Dog Eat Dog
There’s a boisterous, gory charm to Paul Schrader’s film that conceals a rather thoughtful subtext. Based on the novel by Eddie Bunker, San Quentin Prison’s youngest inmate as of 1951, Dog Eat Dog is a semi-autobiographical story that draws upon the author’s own hardships following his release.
Starring Nicolas Cage and Willem Defoe as ex-cons hired to kidnap a rival mobster’s baby, the narrative follows their antics as they resort to crime once more as a way of finding purpose in their lives. It’s an overworked concept that has been brilliantly reimagined into a trippy, hedonistic bloodbath, with imagery to equal Tarrantino.
The opening sequence is an intriguing introduction to Willem Dafoe’s character, Mad Dog, who “self medicates” an alarming amount of cocaine in a vibrantly kitsch room, before murdering his heavyset lover. In a strange way, it’s a cathartic experience, watching the path of destruction the protagonists carve, and it’s punctuated by darkly humorous moments: Cage’s hopeless attempts to woo prostitutes becomes a running gag, and Defoe manages to snort a line off all the props.
Despite this, there’s a bumbling feel to the movie that stems from false security; a cocky attitude mixed with striking visuals from cinematographer Alexander Dynan will help make Dog Eat Dog a cult hit, but it fails to draw in its audience. The stereotypical characters, from the leads to supporting cast make it hard to empathise, and in the end it feels like the plot is simply going through the motions of storytelling while on LSD.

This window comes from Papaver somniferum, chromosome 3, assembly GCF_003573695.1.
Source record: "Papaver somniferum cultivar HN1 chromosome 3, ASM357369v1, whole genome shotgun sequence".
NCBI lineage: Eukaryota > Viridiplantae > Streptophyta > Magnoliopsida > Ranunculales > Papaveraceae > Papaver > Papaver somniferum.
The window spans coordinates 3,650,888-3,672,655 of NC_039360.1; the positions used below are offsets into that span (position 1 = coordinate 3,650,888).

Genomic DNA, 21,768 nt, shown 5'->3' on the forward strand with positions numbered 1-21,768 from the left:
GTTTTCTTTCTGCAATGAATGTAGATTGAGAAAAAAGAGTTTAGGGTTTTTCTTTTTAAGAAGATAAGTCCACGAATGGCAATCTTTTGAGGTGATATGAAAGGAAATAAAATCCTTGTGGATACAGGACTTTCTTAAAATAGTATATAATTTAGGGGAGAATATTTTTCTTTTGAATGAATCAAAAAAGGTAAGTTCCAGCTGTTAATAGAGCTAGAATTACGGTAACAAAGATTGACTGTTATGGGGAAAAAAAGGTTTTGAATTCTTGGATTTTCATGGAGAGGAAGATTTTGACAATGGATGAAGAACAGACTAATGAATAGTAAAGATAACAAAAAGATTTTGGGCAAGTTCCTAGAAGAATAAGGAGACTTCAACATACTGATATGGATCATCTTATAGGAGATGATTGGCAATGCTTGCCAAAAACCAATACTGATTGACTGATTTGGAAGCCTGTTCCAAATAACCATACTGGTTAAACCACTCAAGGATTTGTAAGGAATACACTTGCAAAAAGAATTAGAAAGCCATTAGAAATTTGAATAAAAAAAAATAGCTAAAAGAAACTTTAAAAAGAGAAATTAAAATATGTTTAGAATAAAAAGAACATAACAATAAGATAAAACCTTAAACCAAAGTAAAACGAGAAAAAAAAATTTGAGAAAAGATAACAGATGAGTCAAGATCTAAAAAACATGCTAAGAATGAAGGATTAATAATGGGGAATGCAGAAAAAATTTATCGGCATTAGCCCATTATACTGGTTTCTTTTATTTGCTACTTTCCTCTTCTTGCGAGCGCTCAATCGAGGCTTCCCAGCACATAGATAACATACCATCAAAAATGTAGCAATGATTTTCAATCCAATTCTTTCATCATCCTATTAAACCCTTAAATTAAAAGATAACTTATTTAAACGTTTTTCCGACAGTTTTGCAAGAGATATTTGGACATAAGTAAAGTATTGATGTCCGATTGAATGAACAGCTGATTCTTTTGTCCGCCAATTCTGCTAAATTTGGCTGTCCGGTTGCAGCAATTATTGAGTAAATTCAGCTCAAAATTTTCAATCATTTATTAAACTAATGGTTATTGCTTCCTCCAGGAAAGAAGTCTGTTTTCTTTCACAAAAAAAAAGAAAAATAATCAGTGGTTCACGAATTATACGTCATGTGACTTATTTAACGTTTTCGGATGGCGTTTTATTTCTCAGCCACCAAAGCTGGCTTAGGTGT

The power behind the cinematography, other than the sheer technical talent, is the masculinity crisis portrayed on screen, parallel to our own reality. It explores the sense of anomie derived from our society’s fragmented them-and-us culture, reinforced through wealth, colour, gender, and resulting in our anti-heroes clinging desperately to each other in a world that makes no sense to them after their lives in institutionalised prison.
It’s a powerful story that isn’t investigated nearly enough, and it’s a real missed opportunity when the book behind the film was written by a man who wrote about his personal criminal experiences.
Dog Eat Dog lives up to its name as a chaotic blood fest of cinema, and is tongue in cheek enough to win most over. While it’s not his finest moment, Schrader has created something that will no doubt gain a devoted following, due in part to its pedigree cast.
Dog Eat Dog is released on 18th of November 2016.
Watch the trailer for Dog Eat Dog here: